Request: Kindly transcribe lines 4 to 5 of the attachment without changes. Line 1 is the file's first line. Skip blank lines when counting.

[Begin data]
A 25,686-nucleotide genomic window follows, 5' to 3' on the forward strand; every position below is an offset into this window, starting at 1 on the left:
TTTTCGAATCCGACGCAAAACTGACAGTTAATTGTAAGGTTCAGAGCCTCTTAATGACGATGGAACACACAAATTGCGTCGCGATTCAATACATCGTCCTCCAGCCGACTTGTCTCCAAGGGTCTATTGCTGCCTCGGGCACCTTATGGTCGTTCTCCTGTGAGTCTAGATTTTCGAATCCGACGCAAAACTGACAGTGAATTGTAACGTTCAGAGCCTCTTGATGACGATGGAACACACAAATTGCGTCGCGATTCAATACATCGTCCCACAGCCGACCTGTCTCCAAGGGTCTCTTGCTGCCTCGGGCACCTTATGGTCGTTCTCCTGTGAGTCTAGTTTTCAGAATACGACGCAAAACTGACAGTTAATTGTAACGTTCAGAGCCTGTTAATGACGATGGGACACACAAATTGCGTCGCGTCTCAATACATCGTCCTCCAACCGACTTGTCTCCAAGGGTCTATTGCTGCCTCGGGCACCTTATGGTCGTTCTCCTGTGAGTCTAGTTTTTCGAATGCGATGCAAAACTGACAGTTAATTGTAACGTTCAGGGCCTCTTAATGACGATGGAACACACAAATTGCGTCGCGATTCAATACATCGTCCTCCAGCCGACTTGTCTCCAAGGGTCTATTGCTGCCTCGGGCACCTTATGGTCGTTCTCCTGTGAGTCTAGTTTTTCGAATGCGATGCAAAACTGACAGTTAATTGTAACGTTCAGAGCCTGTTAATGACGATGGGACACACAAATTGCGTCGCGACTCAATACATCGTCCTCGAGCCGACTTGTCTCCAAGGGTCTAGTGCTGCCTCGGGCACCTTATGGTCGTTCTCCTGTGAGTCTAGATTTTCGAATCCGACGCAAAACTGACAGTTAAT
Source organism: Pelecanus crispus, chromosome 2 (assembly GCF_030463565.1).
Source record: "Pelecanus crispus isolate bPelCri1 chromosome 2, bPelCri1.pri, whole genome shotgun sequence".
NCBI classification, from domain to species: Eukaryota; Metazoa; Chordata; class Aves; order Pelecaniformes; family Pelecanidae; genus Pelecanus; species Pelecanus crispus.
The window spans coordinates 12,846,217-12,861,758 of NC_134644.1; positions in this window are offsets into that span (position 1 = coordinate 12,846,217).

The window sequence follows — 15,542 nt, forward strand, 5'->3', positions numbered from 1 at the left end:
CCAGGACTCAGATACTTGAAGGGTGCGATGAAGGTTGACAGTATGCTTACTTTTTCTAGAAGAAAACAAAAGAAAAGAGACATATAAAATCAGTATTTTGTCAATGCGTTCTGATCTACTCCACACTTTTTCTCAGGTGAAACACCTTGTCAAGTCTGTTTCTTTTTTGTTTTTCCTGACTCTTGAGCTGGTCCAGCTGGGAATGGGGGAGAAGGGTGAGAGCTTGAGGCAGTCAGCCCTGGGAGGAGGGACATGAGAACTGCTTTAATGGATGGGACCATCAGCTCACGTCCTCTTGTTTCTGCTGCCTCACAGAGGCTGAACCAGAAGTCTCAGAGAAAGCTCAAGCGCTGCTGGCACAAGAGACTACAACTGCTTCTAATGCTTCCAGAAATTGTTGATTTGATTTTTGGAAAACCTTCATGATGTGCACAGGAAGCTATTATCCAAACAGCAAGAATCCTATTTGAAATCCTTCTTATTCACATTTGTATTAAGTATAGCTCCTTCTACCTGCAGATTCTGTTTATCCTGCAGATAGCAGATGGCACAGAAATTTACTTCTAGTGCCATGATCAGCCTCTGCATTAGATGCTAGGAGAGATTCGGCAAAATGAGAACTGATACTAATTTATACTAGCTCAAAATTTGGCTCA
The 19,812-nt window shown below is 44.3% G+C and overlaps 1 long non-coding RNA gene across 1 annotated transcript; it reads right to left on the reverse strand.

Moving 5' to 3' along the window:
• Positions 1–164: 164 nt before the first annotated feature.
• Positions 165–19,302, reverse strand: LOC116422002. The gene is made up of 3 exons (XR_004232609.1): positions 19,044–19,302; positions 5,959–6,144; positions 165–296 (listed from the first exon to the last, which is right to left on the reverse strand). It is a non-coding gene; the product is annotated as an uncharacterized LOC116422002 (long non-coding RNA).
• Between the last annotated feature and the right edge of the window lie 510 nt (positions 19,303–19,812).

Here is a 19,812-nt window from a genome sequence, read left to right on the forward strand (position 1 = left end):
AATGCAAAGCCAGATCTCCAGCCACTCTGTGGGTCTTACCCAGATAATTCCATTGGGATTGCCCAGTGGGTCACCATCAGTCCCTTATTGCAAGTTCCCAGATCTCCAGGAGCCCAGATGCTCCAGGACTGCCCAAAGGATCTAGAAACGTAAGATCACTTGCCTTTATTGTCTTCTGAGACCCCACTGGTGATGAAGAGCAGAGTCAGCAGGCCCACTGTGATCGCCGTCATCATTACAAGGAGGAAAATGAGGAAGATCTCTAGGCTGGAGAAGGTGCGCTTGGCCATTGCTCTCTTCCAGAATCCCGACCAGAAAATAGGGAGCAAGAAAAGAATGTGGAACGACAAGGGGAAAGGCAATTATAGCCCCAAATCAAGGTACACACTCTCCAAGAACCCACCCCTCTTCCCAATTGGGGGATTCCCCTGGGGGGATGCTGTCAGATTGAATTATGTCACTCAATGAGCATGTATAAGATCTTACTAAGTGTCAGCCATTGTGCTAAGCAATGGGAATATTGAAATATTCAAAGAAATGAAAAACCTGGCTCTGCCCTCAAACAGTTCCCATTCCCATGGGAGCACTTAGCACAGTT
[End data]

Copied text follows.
Source record: "Pelecanus crispus isolate bPelCri1 chromosome 2, bPelCri1.pri, whole genome shotgun sequence".
NCBI classification, from domain to species: Eukaryota; Metazoa; Chordata; class Aves; order Pelecaniformes; family Pelecanidae; genus Pelecanus; species Pelecanus crispus.